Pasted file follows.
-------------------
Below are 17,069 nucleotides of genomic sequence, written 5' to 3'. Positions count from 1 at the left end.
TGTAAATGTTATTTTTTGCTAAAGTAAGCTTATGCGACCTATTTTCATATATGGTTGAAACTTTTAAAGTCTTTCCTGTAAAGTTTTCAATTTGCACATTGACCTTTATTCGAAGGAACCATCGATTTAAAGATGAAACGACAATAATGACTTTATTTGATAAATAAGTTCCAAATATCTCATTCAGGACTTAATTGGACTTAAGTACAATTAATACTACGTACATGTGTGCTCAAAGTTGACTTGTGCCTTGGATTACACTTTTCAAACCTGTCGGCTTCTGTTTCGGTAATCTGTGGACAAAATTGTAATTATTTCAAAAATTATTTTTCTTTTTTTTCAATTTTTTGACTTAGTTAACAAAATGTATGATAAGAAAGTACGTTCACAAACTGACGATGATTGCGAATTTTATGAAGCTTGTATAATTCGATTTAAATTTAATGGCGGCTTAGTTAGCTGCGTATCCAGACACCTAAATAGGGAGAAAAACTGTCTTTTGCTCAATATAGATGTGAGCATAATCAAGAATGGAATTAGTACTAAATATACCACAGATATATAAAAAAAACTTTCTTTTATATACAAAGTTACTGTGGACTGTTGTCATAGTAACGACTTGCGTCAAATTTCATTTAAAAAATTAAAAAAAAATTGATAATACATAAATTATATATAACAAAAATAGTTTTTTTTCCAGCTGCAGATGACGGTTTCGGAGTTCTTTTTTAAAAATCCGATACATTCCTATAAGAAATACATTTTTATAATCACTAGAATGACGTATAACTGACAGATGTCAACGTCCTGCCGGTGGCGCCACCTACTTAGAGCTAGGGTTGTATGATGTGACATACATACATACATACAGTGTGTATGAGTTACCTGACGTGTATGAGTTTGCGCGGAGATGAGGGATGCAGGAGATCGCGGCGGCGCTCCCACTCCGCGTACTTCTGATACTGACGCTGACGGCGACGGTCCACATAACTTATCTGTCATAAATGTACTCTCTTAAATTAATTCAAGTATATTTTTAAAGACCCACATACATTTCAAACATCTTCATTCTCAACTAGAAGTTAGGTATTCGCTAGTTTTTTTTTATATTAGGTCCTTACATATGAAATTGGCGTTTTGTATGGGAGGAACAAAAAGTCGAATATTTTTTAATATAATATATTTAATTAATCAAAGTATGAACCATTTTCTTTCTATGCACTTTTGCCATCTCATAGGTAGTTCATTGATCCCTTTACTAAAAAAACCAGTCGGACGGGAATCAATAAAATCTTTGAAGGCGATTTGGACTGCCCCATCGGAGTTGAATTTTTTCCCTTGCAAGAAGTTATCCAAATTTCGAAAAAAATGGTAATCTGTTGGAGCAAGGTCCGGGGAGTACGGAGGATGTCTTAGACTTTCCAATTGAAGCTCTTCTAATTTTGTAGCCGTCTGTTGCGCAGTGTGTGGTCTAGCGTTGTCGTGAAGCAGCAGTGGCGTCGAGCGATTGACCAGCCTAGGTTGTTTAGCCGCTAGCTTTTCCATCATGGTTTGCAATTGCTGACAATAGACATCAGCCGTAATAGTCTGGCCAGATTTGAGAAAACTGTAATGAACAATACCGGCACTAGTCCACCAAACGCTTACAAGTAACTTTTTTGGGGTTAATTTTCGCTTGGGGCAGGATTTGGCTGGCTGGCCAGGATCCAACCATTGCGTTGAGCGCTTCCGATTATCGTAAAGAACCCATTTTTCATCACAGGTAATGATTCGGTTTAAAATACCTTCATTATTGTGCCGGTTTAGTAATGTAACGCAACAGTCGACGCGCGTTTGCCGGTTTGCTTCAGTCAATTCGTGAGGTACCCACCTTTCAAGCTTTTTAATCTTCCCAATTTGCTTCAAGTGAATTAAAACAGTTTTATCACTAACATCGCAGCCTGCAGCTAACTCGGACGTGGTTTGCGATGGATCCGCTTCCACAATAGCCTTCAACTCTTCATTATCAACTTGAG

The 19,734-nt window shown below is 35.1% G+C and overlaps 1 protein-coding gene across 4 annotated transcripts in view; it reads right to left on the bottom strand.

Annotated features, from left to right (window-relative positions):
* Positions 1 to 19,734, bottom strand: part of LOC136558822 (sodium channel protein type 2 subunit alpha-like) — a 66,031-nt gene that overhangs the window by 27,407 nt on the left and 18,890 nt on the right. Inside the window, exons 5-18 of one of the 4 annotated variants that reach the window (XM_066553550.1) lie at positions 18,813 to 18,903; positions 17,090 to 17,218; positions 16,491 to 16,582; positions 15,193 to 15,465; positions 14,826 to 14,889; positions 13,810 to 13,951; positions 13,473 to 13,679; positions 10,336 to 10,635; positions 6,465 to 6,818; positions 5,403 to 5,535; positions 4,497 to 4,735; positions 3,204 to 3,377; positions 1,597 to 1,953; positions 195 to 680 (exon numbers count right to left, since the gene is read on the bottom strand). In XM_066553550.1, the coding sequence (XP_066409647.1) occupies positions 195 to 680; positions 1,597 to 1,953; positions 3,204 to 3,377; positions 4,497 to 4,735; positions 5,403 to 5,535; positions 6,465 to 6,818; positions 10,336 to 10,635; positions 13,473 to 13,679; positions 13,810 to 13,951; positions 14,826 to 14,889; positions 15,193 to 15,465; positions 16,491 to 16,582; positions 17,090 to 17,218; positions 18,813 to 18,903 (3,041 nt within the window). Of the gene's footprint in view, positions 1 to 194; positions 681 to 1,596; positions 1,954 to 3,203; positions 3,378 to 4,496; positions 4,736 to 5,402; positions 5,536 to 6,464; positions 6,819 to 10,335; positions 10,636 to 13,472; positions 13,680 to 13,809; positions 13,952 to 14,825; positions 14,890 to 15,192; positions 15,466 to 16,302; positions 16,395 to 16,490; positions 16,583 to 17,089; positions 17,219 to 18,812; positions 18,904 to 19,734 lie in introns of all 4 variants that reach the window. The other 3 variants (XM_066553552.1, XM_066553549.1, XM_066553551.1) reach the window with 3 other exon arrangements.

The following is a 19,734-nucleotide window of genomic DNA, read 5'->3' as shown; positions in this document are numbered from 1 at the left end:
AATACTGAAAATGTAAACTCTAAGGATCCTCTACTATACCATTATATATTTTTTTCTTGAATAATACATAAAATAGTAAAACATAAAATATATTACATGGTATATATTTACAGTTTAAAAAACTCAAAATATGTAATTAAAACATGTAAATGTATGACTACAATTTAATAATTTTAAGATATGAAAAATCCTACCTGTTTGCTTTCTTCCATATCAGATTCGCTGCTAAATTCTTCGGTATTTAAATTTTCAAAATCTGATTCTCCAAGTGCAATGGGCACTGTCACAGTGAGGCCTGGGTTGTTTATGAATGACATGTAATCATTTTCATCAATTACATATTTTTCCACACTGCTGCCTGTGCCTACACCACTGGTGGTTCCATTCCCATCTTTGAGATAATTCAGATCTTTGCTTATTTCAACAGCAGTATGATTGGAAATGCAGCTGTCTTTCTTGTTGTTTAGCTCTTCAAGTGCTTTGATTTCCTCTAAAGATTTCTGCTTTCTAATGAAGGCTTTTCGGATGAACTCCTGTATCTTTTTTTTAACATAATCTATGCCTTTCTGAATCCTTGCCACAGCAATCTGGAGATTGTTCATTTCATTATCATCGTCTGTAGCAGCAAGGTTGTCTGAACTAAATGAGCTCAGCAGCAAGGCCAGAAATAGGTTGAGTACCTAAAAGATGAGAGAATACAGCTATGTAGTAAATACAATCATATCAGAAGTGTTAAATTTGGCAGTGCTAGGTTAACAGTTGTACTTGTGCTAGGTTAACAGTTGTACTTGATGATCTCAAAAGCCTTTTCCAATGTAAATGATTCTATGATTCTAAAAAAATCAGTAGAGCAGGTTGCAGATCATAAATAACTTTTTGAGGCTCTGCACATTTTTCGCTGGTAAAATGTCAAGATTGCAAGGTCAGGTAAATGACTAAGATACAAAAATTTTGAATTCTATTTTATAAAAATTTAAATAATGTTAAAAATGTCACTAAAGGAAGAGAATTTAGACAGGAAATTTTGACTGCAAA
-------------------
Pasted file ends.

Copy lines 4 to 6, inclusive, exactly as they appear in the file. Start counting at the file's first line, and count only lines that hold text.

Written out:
Annotated features, from left to right (window-relative positions):
* Positions 1 to 19,734, bottom strand: part of LOC136558822 (sodium channel protein type 2 subunit alpha-like) — a 66,031-nt gene that overhangs the window by 27,407 nt on the left and 18,890 nt on the right. Inside the window, exons 5-18 of one of the 4 annotated variants that reach the window (XM_066553550.1) lie at positions 18,813 to 18,903; positions 17,090 to 17,218; positions 16,491 to 16,582; positions 15,193 to 15,465; positions 14,826 to 14,889; positions 13,810 to 13,951; positions 13,473 to 13,679; positions 10,336 to 10,635; positions 6,465 to 6,818; positions 5,403 to 5,535; positions 4,497 to 4,735; positions 3,204 to 3,377; positions 1,597 to 1,953; positions 195 to 680 (exon numbers count right to left, since the gene is read on the bottom strand). In XM_066553550.1, the coding sequence (XP_066409647.1) occupies positions 195 to 680; positions 1,597 to 1,953; positions 3,204 to 3,377; positions 4,497 to 4,735; positions 5,403 to 5,535; positions 6,465 to 6,818; positions 10,336 to 10,635; positions 13,473 to 13,679; positions 13,810 to 13,951; positions 14,826 to 14,889; positions 15,193 to 15,465; positions 16,491 to 16,582; positions 17,090 to 17,218; positions 18,813 to 18,903 (3,041 nt within the window). Of the gene's footprint in view, positions 1 to 194; positions 681 to 1,596; positions 1,954 to 3,203; positions 3,378 to 4,496; positions 4,736 to 5,402; positions 5,536 to 6,464; positions 6,819 to 10,335; positions 10,636 to 13,472; positions 13,680 to 13,809; positions 13,952 to 14,825; positions 14,890 to 15,192; positions 15,466 to 16,302; positions 16,395 to 16,490; positions 16,583 to 17,089; positions 17,219 to 18,812; positions 18,904 to 19,734 lie in introns of all 4 variants that reach the window. The other 3 variants (XM_066553552.1, XM_066553549.1, XM_066553551.1) reach the window with 3 other exon arrangements.

The following is a 19,734-nucleotide window of genomic DNA, read 5'->3' as shown; positions in this document are numbered from 1 at the left end: